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Rajendra Prasad Mohapatra

The return sojourn of the Holy Trinity- Lord Jagannath and His siblings Lord Balabhadra and Devi Subhadra to their abode Srimandir, after spending seven days in the Gundicha temple, is known as the Bahuda Yatra.

The word ‘Bahuda’ in Odia means return. On the auspicious day of Devshayani Ekadashi, the Trinity begins their return journey.

It is an important part of Ratha Yatra and is the reverse process of the world famous festival. There are many rituals involved in Bahuda Jatra. Mangal Aarti takes place at around 4 am as the first ritual. After that, the priests perform Tadap Lagi and Rosa Homa.

It takes around 30 minutes to complete both the rituals and they are followed by Abakash and the worship of Surya Dev. Before the yatra begins, the priests worship the gatekeepers of the Lord Jagannath, known as Dwarpala Puja. It is followed by the Gopal Ballav and Sakala Dhupa that continues for about an hour. After that, the Senapatalagi ritual is performed.

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The deities are then brought out of the Gundicha temple through the ‘Nakachana Dwara’ in Pahandi (a special procession), amid beats of cymbals and gongs and the sound of conches. The deities are taken to the same chariots- Nandighosha, Taladhwaja and Darpadalana, in which they had arrived.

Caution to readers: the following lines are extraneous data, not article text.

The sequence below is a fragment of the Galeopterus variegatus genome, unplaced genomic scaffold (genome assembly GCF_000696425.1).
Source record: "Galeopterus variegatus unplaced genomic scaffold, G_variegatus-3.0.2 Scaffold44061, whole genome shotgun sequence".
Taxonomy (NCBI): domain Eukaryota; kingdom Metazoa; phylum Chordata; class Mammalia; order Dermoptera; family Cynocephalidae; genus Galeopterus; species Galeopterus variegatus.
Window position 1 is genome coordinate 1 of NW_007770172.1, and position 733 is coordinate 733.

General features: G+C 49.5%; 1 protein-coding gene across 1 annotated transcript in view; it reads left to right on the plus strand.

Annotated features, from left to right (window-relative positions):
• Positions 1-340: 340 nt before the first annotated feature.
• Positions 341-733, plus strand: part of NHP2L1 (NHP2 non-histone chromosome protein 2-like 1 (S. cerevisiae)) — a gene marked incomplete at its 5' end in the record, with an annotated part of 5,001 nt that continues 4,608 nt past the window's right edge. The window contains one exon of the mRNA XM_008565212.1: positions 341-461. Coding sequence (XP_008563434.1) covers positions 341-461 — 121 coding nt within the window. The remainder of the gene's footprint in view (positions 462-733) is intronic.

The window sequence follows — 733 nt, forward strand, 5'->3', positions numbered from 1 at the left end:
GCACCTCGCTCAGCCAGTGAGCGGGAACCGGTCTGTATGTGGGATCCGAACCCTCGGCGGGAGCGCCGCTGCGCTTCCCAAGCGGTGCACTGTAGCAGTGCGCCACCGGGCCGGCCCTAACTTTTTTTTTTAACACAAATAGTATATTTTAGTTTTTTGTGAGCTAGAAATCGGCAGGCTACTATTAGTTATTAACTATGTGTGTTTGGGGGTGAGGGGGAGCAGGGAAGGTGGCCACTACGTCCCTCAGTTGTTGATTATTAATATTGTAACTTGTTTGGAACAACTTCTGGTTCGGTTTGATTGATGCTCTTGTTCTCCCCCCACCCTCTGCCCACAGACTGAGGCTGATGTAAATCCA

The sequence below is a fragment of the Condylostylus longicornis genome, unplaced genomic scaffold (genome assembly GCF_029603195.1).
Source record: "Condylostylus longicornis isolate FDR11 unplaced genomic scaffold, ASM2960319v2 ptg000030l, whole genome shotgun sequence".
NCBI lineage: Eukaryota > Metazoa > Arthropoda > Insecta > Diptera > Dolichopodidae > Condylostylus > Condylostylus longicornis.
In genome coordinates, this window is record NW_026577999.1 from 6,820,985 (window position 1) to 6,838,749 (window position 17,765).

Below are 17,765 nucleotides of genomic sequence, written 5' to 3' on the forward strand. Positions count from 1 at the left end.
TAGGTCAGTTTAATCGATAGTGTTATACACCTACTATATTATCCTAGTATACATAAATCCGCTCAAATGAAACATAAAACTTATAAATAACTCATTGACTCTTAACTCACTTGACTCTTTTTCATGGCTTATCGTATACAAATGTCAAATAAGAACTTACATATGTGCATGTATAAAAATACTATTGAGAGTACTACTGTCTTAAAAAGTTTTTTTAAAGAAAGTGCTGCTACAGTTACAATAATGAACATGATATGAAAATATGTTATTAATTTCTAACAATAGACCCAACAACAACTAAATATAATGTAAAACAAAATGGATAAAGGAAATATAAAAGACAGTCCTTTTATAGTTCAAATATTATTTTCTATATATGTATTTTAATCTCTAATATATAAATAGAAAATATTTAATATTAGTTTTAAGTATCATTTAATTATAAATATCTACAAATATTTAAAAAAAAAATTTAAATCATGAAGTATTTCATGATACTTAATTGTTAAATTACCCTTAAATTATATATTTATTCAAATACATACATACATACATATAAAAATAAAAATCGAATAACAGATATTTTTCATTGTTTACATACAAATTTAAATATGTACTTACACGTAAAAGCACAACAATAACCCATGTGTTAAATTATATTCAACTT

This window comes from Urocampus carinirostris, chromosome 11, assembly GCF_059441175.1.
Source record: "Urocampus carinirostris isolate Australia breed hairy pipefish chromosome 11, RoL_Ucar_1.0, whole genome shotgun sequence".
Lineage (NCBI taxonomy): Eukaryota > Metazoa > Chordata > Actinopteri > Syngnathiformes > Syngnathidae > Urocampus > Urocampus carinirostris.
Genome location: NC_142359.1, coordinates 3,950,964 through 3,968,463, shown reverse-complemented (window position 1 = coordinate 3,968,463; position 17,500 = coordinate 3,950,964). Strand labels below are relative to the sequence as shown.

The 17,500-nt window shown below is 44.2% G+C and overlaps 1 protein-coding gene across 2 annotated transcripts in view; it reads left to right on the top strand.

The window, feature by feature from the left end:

After a special ritual named Chhera Panhara performed by Puri king, the chariots are pulled by the devotees back to the main temple-Srimandir. Odissi and Gotipua dancers perform to the tune of devotional music in front of the chariots. Similarly, the martial artistes perform ‘banati’, a traditional martial art in front of the deities.

It is considered auspicious to get a glimpse of the deities on their chariots. Return journey of lord Jagannath (Bahuda Jatra) follows the same protocol and schedule as is found during the Ratha Yatra.

During the return journey, the three chariots stop for a while at the Mausima Temple, also known as Ardhasani Temple. This temple is dedicated to the aunt of Lord Jagannath. On the returning day from Gundicha temple the tree deities are offered ‘Poda Pitha’ (a special sweet made of rice, coconut, lentils and jaggery) and after that they start their journey.

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After reaching near Srimandir, the chariots of Lord Balabhadra and Goddess Subhadra are parked at ‘Singha Dwara’ (Lions’ Gate), but Lord Jagannath’s Rath halts in front of the Gajapati King’s palace. On the other hand Maa Laxmi (wife of Lord Jagannath) steals a glimpse at ‘Chahani Mandapa’ to enquire about the safe return of the three deities from Gundicha temple.

Goddess Lakshmi is carried to the chariot of Lord Jagannath in a palanquin. Lord Jagannath offers a garland to Goddess Laxmi as the souvenir of his love. After receiving the garland Goddess Lakshmi goes back to the temple and awaits her partner. This event facilitates Lord Jagannath’s entry into the main temple. On the day of Bahuda Jatra, the deities remain in their respective chariots parked in front of the main temple.

The next day the Lord is ready for dharshan to people in the temple – and it is known as ‘Suna Besha’. Rath Yatra is one of the most sought-after and popular religious events in Odisha. Every year, lakhs of people flock to the holy city of Puri to seek blessings of the Lord.

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